UBC Theses and Dissertations
Two-step and joint likelihood methods for joint models Ye, Qian
Survival data often arise in longitudinal studies, and the survival process and the longitudinal process may be related to each other. Thus, it is desirable to jointly model the survival process and the longitudinal process to avoid possible biased and inefficient inferences from separate inferences. We consider mixed effects models (LME, GLMM, and NLME models) for the longitudinal process, and Cox models and accelerated failure time (AFT) models for the survival process. The survival model and the longitudinal model are linked through shared parameters or unobserved variables. We consider joint likelihood method and two-step methods to make joint inference for the survival model and the longitudinal model. We have proposed linear approximation methods to joint models with GLMM and NLME submodels to reduce computation burden and use existing software. Simulation studies are conducted to evaluate the performances of the joint likelihood method and two-step methods. It is concluded that the joint likelihood method outperforms the two-step methods.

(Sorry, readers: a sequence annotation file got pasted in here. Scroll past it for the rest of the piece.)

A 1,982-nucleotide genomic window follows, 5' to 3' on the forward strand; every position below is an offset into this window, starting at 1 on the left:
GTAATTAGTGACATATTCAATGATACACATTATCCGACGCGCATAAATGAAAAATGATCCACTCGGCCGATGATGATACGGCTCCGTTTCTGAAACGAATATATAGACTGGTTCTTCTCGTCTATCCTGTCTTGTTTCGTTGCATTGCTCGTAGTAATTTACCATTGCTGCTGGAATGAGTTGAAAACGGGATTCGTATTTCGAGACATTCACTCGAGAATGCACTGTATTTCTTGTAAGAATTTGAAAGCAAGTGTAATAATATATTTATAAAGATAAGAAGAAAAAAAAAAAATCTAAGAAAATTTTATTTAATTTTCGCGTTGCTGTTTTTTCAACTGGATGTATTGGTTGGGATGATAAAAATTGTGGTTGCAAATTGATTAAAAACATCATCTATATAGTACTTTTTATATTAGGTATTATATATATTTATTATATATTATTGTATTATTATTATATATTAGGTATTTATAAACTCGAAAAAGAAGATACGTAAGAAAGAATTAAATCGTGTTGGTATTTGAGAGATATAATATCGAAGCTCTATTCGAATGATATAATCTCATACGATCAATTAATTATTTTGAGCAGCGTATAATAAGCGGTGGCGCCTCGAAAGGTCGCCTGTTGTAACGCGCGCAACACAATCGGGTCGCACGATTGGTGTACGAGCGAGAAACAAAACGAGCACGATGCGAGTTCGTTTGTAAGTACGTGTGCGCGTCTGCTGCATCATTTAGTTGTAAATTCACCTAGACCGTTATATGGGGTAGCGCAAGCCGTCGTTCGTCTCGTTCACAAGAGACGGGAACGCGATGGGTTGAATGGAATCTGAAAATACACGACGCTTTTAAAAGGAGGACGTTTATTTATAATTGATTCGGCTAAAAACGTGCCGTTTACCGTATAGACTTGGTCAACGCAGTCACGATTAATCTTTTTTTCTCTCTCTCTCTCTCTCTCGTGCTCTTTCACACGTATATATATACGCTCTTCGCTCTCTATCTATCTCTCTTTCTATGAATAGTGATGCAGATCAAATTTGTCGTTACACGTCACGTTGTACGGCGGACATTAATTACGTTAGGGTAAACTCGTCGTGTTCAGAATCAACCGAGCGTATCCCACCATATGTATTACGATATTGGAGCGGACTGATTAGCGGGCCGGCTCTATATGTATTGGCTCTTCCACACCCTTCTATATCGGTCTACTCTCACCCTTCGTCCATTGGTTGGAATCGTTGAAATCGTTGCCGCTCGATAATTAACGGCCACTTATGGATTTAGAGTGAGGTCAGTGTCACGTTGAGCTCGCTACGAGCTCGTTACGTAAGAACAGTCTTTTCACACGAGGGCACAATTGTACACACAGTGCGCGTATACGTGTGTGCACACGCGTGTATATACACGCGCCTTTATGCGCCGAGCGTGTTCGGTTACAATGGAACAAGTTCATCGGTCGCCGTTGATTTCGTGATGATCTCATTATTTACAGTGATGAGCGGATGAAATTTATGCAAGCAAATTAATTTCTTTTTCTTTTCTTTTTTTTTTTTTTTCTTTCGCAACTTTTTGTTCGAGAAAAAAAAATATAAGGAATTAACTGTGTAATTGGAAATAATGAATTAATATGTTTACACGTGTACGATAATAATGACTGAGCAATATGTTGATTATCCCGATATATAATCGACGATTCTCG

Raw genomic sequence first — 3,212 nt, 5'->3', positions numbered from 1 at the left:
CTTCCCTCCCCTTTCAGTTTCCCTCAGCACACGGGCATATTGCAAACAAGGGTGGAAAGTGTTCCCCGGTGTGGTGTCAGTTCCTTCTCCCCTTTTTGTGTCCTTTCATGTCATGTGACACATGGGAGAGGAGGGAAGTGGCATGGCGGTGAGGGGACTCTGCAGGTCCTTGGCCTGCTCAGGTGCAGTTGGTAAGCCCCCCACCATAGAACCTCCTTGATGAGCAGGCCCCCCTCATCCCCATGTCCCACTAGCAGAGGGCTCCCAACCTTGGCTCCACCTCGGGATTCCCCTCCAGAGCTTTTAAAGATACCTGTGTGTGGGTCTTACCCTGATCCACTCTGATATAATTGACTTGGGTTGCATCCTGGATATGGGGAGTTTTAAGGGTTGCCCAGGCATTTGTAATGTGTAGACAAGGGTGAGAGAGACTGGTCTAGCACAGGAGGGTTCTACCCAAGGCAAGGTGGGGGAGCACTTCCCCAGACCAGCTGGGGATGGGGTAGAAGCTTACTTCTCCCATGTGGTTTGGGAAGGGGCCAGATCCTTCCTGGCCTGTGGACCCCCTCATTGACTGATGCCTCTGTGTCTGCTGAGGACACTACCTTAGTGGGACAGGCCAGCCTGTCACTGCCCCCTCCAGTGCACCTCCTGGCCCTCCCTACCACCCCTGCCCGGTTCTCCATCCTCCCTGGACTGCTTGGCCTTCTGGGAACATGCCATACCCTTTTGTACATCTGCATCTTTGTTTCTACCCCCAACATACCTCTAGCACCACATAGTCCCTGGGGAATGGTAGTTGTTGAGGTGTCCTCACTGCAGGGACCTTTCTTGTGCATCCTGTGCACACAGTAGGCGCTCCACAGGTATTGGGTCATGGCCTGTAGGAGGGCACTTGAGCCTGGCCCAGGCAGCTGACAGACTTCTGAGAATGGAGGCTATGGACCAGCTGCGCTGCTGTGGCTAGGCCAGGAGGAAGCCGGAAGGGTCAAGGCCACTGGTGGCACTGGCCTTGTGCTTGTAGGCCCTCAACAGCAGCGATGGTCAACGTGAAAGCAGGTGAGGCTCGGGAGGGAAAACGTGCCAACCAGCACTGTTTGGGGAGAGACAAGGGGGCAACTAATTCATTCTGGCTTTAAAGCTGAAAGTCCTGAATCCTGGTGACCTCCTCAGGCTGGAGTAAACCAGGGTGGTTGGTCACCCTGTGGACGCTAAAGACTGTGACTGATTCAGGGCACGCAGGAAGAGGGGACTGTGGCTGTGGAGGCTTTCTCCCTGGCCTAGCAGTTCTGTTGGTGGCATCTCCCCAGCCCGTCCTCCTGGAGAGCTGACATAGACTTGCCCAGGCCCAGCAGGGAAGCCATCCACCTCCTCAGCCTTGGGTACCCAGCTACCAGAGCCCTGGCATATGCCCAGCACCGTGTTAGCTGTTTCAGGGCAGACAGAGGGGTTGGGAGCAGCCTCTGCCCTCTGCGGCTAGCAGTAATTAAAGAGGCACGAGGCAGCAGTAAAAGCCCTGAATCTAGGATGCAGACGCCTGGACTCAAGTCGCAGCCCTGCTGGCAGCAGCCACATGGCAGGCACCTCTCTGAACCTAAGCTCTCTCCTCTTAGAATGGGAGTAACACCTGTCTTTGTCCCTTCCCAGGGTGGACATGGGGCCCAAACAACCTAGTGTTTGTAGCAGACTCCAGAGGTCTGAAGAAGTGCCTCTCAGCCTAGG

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Attribution-NonCommercial-NoDerivatives 4.0 International